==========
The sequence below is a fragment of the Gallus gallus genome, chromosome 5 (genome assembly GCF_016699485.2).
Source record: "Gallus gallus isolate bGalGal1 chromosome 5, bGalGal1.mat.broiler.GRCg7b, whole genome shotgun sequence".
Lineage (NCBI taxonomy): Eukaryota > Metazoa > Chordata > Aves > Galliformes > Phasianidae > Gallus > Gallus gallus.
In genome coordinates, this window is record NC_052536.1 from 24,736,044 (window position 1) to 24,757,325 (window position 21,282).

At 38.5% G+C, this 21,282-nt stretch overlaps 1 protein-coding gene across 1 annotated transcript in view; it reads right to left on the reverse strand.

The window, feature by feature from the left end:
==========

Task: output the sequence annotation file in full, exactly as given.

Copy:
The sequence below is a fragment of the Gallus gallus genome, chromosome 5 (genome assembly GCF_016699485.2).
Source record: "Gallus gallus isolate bGalGal1 chromosome 5, bGalGal1.mat.broiler.GRCg7b, whole genome shotgun sequence".
Lineage (NCBI taxonomy): Eukaryota > Metazoa > Chordata > Aves > Galliformes > Phasianidae > Gallus > Gallus gallus.
In genome coordinates, this window is record NC_052536.1 from 24,736,044 (window position 1) to 24,757,325 (window position 21,282).

At 38.5% G+C, this 21,282-nt stretch overlaps 1 protein-coding gene across 1 annotated transcript in view; it reads right to left on the reverse strand.

The window, feature by feature from the left end: